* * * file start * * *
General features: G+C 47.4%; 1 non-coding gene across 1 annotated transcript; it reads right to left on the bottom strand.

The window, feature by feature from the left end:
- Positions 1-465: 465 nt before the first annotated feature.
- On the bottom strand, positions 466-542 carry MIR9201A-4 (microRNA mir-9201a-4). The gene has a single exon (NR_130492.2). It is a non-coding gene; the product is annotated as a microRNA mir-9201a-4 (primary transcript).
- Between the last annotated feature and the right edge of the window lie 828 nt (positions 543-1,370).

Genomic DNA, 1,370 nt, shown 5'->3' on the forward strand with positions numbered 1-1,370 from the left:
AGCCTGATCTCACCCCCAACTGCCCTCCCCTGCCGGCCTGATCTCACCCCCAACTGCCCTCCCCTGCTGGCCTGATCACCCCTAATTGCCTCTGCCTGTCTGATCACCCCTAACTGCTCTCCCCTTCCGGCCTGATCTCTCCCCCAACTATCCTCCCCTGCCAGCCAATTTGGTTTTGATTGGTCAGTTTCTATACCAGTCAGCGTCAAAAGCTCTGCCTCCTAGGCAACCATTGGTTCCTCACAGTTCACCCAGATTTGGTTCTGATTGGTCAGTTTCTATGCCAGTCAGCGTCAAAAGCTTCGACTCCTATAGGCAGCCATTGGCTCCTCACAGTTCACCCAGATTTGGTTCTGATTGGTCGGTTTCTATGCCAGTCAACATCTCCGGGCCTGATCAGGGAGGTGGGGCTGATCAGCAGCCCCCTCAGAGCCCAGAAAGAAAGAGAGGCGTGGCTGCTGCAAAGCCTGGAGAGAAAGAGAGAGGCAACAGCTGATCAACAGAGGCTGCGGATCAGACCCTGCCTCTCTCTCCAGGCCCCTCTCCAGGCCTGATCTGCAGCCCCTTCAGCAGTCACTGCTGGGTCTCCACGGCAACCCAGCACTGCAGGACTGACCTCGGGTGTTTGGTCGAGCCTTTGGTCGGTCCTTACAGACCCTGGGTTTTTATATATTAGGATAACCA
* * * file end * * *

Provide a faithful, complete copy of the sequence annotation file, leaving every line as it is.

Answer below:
General features: G+C 47.4%; 1 non-coding gene across 1 annotated transcript; it reads right to left on the bottom strand.

The window, feature by feature from the left end:
- Positions 1-465: 465 nt before the first annotated feature.
- On the bottom strand, positions 466-542 carry MIR9201A-4 (microRNA mir-9201a-4). The gene has a single exon (NR_130492.2). It is a non-coding gene; the product is annotated as a microRNA mir-9201a-4 (primary transcript).
- Between the last annotated feature and the right edge of the window lie 828 nt (positions 543-1,370).

Genomic DNA, 1,370 nt, shown 5'->3' on the forward strand with positions numbered 1-1,370 from the left:
AGCCTGATCTCACCCCCAACTGCCCTCCCCTGCCGGCCTGATCTCACCCCCAACTGCCCTCCCCTGCTGGCCTGATCACCCCTAATTGCCTCTGCCTGTCTGATCACCCCTAACTGCTCTCCCCTTCCGGCCTGATCTCTCCCCCAACTATCCTCCCCTGCCAGCCAATTTGGTTTTGATTGGTCAGTTTCTATACCAGTCAGCGTCAAAAGCTCTGCCTCCTAGGCAACCATTGGTTCCTCACAGTTCACCCAGATTTGGTTCTGATTGGTCAGTTTCTATGCCAGTCAGCGTCAAAAGCTTCGACTCCTATAGGCAGCCATTGGCTCCTCACAGTTCACCCAGATTTGGTTCTGATTGGTCGGTTTCTATGCCAGTCAACATCTCCGGGCCTGATCAGGGAGGTGGGGCTGATCAGCAGCCCCCTCAGAGCCCAGAAAGAAAGAGAGGCGTGGCTGCTGCAAAGCCTGGAGAGAAAGAGAGAGGCAACAGCTGATCAACAGAGGCTGCGGATCAGACCCTGCCTCTCTCTCCAGGCCCCTCTCCAGGCCTGATCTGCAGCCCCTTCAGCAGTCACTGCTGGGTCTCCACGGCAACCCAGCACTGCAGGACTGACCTCGGGTGTTTGGTCGAGCCTTTGGTCGGTCCTTACAGACCCTGGGTTTTTATATATTAGGATAACCA